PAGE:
I’m putting this post in “fellowship” because it’s really a relationship problem, not a technology problem. It’s just a relationship problem with a technological solution.
Everyone has an Aunt Mildred. You love her, but you regretted giving her your email address after about a week (and 500 email forwards). Or maybe your mom or dad passed along your email address on your behalf, and now she’s inundating your inbox with waaaaaayyyyyyyy more than your personal Recommended Daily Allowance of really adorable cat pictures.
Aunt Mildred has also never heard of Snopes.com. She believes the contents of every email that hits her inbox implicitly, and feels duty-bound to tell you that Bill Gates is going to pay you to forward an email to your entire address book.
You’ve considered just marking her email address as “Spam,” haven’t you? Admit it. The idea of just sending all her emails directly to your junk folder, do not pass “Go,” do not collect any of Bill Gate’s mythical money, is extremely tempting. But I’m not going to recommend that you do that.
For one thing, no matter how email-etiquette clueless a person is, they’re still a person. In this case, a person you have a real relationship with. Real relationships > inbox zero victory. And also, I’m all about reconciliation and healing relationships. Marking your relatives as spammers is passive aggressive as heck, people. Not to mention kind of lazy.
On a more practical front, you shouldn’t do that because Aunt Mildred could, someday, actually send you some really important information by email. In the event that on her deathbed, she decides to send you the top-secret family recipe for bourbon balls she’s been hording all these years, you can’t risk that information getting shuttled off to the junk mail folder.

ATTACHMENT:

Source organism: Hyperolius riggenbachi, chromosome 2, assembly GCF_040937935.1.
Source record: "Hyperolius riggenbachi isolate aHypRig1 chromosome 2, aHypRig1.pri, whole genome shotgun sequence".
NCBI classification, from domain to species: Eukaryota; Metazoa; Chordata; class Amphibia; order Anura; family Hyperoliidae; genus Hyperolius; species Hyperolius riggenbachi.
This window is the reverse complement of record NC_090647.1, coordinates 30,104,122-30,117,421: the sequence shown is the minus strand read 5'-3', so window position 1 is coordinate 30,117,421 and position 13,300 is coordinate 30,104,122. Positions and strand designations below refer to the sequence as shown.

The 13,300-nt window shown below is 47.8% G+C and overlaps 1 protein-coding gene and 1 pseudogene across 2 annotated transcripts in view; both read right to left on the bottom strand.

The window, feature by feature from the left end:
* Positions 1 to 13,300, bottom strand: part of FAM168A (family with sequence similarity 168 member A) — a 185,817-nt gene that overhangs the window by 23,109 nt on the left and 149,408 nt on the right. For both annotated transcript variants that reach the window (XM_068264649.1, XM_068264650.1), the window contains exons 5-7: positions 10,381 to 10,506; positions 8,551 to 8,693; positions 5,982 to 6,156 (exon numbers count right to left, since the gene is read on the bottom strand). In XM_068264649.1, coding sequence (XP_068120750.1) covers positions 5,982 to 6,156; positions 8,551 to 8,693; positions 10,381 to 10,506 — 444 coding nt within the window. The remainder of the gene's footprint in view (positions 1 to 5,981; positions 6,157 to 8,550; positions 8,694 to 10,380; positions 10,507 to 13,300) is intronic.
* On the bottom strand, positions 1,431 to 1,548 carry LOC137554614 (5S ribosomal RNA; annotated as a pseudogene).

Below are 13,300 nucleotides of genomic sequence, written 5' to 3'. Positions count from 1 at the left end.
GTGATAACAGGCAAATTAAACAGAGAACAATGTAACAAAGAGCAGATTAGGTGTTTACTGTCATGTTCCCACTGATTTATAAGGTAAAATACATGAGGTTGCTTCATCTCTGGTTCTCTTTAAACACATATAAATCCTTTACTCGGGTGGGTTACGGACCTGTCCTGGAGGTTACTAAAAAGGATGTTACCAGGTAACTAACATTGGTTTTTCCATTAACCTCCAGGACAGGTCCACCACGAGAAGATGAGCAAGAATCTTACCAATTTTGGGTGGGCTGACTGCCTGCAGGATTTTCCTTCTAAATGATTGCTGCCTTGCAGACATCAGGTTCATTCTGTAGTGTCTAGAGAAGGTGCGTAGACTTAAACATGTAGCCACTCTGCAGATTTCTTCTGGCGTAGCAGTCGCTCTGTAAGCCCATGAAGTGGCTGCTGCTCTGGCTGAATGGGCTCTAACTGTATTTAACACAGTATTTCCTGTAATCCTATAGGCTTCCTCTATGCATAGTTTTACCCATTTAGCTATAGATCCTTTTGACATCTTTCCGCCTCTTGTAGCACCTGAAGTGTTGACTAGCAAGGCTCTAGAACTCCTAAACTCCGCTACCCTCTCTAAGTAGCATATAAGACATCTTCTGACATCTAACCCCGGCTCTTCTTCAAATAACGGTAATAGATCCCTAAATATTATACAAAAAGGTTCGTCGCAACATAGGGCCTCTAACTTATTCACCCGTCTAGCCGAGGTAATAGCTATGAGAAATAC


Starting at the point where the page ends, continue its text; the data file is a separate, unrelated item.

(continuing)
Today, as my good deed of the week, I’m going to tell you how to handle Aunt Mildred. Or at least, how to handle her emails. You’re on your own when it comes to her ruthless Phase 10 dominance and her tendency to point out you’ve gained ten pounds since last Christmas.
If you use Gmail:
- Next to the search box, you’ll see two buttons: “Search Mail” and “Search the Web.” Just right of that, you’ll see two smallish links. One of these is “Create a Filter.” Click it.
- In the “From” field, enter Aunt Mildred’s email address. In the “Subject” field, enter “Fwd.”
- Click the “Next Step” button. Check the box next to “Skip the inbox (Archive it).”
- Click “Create Filter” after checking the box to apply the filter to all the emails Step 3 found.
There you go! Technically, you could have selected “Delete it” in Step 3, but since Gmail gives you basically limitless archives, there’s no reason to not to archive it, in the unlikely event something important actually comes to you as an email forward.
Forwards will go to the Archive; the date, time and location of your next family reunion will make it safely to your inbox.
If you use Outlook, (and may God have mercy on your soul if Aunt Mildred got your work email) you’ll have to create a Rule, instead of a Filter.
You’ll find a wizard for setting up the Rule under your Tools menu. It’s pretty simple. As with the Gmail method, you’ll set the From: field to Aunt Mildred’s address and the Subject: field to “Fwd.” In the case of Outlook, I’d go ahead and send the messages to the Recycle Bin.
This has been your weekly Public Service Announcement from your friendly neighborhood Internet Bard. Got a relationship+technology problem you’d like me to tackle here? Wondering what the social ramifications of unfriending that old high school pal on Facebook are? Don’t know when to @reply and when to direct message someone on Twitter (or how to do those things)? Not sure when it’s appropriate to change your relationship status to “Single”? (Hint: not before the other person involved knows.) Drop it in the comments.
As long as it’s related to personal relationships, feel free to consider me your social media Dear Abby.